Previewing Fayetteville High before state championship game with LR Hall

UPDATE: Hall won 42-31

I made it out to Cabot last weekend to watch Fayetteville take on Fort Smith Southside in the Class 7A state semifinals. Like many CenArk fans I was eager to see the team which has held the #1 ranking in the Democrat-Gazette most of the year. I wasn’t disappointed with the  FHS Bulldogs. They were especially impressive in the third quarter, when they used a 28-13 run to fuel their eventual 76-54 win.

For starters, Fayetteville is big. Really big. And in this sport, that certainly matters. No team in the state can match FHS’ “triple towers” lineup of 6-10 Tyler McCullough, 6-8 Caleb Waitsman and 6-6 Malik Fields. Against Southside this lineup – whose bigs were in the 6-4 range – was absolutely devastating.

Exhibits A, B, C, D and E:

McCullough would finish this game with 13 rebounds, 18 points and 21 instances of  Little Rock sportswriters  instinctively typing “Todd” as his first name.

As you may guess, I believe Fayetteville’s height will help make the Hall game interesting for a while. I do see some red flags though, which I believe will give Hall the eventual edge. The following clip spells trouble for Fayetteville. It highlights the ability of Southside’s best guard, DeShaun Rice,  to use his quickness to penetrate to the top of the key for jumpers and floaters. Hall has at least three guards – Dauda Berete, Quan Jones and Jobe Dillard – who can consistently resemble Rice in this regard. Senior Warrior Aaron Walton has also proven he can summon some serious midrange mojo. All in all, I think Hall’s highly skilled and athletic guards will make Fayetteville very uncomfortable:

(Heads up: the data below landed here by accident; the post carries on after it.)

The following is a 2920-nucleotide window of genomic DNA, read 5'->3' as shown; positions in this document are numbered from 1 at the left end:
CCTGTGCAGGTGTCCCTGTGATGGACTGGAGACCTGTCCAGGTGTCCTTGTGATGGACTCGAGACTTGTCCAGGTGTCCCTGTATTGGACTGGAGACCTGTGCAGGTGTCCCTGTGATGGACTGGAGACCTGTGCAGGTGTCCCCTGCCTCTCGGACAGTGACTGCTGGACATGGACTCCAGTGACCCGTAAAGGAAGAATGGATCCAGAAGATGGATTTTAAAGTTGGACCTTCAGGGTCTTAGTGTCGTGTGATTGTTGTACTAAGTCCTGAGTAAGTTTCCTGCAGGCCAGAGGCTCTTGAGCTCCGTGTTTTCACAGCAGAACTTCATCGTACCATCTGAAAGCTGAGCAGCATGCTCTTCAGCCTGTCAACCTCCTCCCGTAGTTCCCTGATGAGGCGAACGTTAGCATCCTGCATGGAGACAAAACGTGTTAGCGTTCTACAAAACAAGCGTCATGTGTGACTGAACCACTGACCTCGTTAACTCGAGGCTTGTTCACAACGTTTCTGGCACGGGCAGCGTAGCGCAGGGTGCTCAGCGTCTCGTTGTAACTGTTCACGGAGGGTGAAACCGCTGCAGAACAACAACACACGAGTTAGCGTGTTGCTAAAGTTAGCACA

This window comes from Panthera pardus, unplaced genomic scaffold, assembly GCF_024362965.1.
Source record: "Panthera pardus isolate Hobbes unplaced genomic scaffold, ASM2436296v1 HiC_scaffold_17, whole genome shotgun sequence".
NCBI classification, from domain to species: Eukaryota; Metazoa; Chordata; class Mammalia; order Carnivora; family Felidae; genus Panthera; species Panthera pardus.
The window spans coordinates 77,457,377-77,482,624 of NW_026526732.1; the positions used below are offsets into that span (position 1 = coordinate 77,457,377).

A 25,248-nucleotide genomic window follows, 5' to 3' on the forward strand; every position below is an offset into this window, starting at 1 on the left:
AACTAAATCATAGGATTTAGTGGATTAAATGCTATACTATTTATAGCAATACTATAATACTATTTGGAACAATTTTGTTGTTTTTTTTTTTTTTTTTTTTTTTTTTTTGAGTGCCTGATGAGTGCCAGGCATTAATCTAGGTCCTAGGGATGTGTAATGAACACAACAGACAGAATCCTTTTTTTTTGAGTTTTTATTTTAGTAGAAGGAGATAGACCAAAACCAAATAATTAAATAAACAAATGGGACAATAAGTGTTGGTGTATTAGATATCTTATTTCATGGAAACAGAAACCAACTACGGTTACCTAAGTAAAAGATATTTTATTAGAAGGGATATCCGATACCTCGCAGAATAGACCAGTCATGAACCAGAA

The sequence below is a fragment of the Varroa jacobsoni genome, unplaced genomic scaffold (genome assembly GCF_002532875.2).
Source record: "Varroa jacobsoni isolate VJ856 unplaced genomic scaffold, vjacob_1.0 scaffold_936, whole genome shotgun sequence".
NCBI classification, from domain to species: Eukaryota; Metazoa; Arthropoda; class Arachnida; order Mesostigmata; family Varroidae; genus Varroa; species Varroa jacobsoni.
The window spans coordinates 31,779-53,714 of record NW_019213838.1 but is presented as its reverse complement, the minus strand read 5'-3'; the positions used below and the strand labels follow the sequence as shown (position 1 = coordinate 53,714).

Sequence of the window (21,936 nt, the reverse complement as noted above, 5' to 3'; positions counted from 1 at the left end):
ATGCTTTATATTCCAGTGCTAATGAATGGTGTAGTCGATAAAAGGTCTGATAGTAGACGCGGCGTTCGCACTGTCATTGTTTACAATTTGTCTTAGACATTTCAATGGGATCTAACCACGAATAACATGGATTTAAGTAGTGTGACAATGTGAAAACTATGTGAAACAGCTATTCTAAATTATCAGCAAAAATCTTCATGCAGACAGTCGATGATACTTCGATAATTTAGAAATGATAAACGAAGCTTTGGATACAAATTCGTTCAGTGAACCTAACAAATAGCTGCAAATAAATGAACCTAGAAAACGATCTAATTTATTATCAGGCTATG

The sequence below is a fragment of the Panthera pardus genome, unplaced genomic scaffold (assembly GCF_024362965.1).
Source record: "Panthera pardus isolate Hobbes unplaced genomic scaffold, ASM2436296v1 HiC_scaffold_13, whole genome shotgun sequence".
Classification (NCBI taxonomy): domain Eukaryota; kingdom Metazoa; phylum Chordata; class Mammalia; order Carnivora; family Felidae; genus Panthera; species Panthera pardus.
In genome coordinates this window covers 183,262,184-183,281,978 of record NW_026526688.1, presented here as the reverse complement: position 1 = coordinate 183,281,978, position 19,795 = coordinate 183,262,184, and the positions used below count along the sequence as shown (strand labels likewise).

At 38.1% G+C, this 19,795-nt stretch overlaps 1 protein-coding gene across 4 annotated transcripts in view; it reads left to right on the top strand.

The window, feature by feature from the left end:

Morever, Hall will negate some of Fayetteville’s size with 6-9 Bobby Portis, the state’s best center. He has enough shooting range to pull McCullough (who lacks superb lateral quickness) 18 feet from the basket. Portis, a Razorback commit, is also an effective shotblocker, which should make life harder for Fayetteville’s power forwards – who occasionally had trouble finishing against Southside inside:

Another Bulldog to watch is 6-2 swingman Manuale Watkins, who plays much larger than his height. This junior has a very nice 10-15 foot jumper and runner. Against Southside, I noticed he would occasionally try to force the issue by dribbling the ball through traffic, which resulted in few turnovers. Watkins’ ability to play within himself and not lose composure in the midst of a sweltering Hall press will be a big factor in whether Fayetteville can prevail.

Check out David Harten’s post-game interview with Fayetteville’s coach here.

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